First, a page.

In the style of the mega church and executing their mission through the media, it can be argued that Pentecostal–charismatic churches are making their presence felt in Ghana by affirming themselves in the corridors of power. Furthermore, while Pentecostal pastors are increasingly taking centre stage in making their presence felt in Ghanaian society, politicians are seen more and more in their churches—maybe to catch voters, as Bishop Dag Heward-Mills observes above? Indeed, the courtship between Pentecostal leaders and politicians appears to be a symbiotic one, with leaders from both spheres seeking to operate in each other’s field of influence—the one to court votes and the other to share in political sway. In the Daily Guide headline of 3 December 2013 (Daily Guide 2013) Archbishop Nicholas Duncan-Williams told President John Dramani Mahama “Free The Money”, referring to the economic difficulties in the country. President Mahama was attending a church service at Action Chapel—where the politicians go, there follows the press. This does not only include Ghanaian politicians—some foreign envoys have also discovered this new “wave”, so that even though the late president Mandela was Methodist by religious affiliation and had a Methodist minister celebrate his funeral in his ancestral home of Qunu in South Africa, the South African High Commissioner in Ghana organized a special memorial service for Mandela at Archbishop Duncan-Williams’s Action Chapel and not in any Methodist Church parish in Accra. Again, the president of the republic, John Mahama, was in attendance, as well as a “high patronage from former President Jerry John Rawlings, politicians, members of the Diplomatic Corps and Christians from other churches who joined the congregation of the host church to celebrate the life of the late South African leader” (Graphic Online 2014b).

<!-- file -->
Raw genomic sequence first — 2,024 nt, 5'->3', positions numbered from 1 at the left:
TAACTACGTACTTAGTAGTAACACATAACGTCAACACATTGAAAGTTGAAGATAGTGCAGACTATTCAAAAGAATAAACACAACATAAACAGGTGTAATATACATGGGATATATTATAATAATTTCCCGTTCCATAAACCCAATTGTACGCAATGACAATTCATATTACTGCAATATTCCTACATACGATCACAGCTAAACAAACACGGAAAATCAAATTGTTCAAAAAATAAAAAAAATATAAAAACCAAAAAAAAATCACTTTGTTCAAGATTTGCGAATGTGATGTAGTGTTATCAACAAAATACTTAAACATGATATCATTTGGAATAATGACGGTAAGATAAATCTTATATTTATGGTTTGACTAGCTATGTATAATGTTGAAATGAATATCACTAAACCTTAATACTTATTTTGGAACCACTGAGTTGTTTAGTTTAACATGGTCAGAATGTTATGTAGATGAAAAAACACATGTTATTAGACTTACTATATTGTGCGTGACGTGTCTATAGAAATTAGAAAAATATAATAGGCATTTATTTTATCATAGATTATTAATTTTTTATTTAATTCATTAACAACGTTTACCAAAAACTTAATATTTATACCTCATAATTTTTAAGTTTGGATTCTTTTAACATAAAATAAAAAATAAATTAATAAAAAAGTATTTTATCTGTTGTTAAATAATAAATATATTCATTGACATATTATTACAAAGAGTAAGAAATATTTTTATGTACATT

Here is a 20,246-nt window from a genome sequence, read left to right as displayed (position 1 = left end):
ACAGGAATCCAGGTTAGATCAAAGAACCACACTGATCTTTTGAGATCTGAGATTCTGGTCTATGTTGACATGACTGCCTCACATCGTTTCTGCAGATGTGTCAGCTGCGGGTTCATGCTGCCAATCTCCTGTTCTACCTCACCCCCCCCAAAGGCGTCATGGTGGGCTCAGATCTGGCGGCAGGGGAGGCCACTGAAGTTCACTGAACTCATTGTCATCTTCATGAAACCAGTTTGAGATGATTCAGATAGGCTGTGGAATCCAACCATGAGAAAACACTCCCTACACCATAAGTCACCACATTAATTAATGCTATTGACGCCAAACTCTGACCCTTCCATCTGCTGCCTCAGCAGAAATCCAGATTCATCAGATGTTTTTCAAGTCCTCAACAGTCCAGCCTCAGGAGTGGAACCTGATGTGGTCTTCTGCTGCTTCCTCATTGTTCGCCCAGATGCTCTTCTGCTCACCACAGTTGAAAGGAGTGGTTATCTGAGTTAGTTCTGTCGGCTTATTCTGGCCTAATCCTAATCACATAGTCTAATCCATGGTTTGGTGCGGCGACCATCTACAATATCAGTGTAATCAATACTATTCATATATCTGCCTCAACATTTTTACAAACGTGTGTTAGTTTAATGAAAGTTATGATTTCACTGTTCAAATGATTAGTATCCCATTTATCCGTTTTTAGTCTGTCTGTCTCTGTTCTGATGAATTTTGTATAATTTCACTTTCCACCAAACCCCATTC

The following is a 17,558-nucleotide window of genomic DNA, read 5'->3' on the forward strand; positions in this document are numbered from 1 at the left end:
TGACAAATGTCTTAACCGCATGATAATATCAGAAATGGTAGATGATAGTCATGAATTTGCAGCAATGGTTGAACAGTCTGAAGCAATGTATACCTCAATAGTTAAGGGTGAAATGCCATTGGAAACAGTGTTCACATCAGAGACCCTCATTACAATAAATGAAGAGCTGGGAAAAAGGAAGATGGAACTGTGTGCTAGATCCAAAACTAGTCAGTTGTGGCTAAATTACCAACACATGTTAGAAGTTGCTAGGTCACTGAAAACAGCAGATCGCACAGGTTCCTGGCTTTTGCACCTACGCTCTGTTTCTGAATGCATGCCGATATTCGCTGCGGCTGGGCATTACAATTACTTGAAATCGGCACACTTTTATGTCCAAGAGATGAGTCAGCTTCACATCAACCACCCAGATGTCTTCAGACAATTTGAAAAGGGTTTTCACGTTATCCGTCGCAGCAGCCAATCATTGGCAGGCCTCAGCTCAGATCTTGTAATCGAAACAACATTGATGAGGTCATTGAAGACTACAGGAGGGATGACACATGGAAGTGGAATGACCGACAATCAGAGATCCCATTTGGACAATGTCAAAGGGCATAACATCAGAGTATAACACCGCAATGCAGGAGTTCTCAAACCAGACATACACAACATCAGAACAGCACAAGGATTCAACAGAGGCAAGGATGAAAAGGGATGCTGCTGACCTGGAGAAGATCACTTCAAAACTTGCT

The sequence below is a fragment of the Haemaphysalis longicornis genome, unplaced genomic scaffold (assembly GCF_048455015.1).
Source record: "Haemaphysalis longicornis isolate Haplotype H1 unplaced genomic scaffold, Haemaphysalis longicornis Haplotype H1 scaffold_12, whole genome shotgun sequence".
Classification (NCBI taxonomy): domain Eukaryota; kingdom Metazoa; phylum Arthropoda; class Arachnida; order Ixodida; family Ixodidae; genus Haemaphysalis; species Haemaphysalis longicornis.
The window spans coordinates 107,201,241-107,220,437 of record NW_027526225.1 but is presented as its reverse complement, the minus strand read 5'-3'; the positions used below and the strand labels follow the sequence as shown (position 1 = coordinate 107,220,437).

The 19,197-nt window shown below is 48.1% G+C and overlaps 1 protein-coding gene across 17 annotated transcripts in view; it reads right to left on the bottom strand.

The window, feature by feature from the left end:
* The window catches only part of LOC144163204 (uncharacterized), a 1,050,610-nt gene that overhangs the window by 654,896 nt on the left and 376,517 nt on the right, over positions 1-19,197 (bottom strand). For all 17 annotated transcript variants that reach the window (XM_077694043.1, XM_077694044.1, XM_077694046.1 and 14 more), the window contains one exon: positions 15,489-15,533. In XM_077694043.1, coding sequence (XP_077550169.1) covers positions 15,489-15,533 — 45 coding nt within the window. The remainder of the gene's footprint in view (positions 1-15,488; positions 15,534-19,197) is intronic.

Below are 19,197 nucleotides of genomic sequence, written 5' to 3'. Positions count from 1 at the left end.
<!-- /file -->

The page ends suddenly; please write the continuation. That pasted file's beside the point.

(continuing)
Ghanaian presidents’ flirting with Pentecostal–charismatic pastors caused a tidal wave during the regime of the late President Professor John Evans Atta Mills, a Methodist by Christian affiliation, who became enamoured with Prophet Temitope Balogun Joshua of Nigeria, popularly called T.B. Joshua. The media in Ghana reels with anecdotes on President Atta Mills’ relationship with T.B. Joshua, who is said to have been the personal pastor–physician of the president and had unrestrained access to the seat of government, Christianborg Castle, whenever he wished. President Atta Mills is claimed to have testified that T. B. Joshua prophesied his ascent to the presidency (The PM News 2009). The president is also said to have paid several visits to the prophet’s church in Lagos, in search for a cure to his ailment. In short, his relationship with T.B. Joshua generated a lot of media discussion in the Ghanaian public sphere, meeting with consternation in large segments of Ghanaian society. His critics felt that the president should have concentrated on exhibiting strong leadership and fixing the problems of the nation rather than trotting to pastors. Despite Ghana’s characteristically huge religious public, the ambivalence of President Atta Mills’ public display of religiosity and acquiescing to pastors met with disquiet. Indeed, public reaction to such attitudes is becoming increasingly so, especially when pastors pontificate on aspects of life which experts question.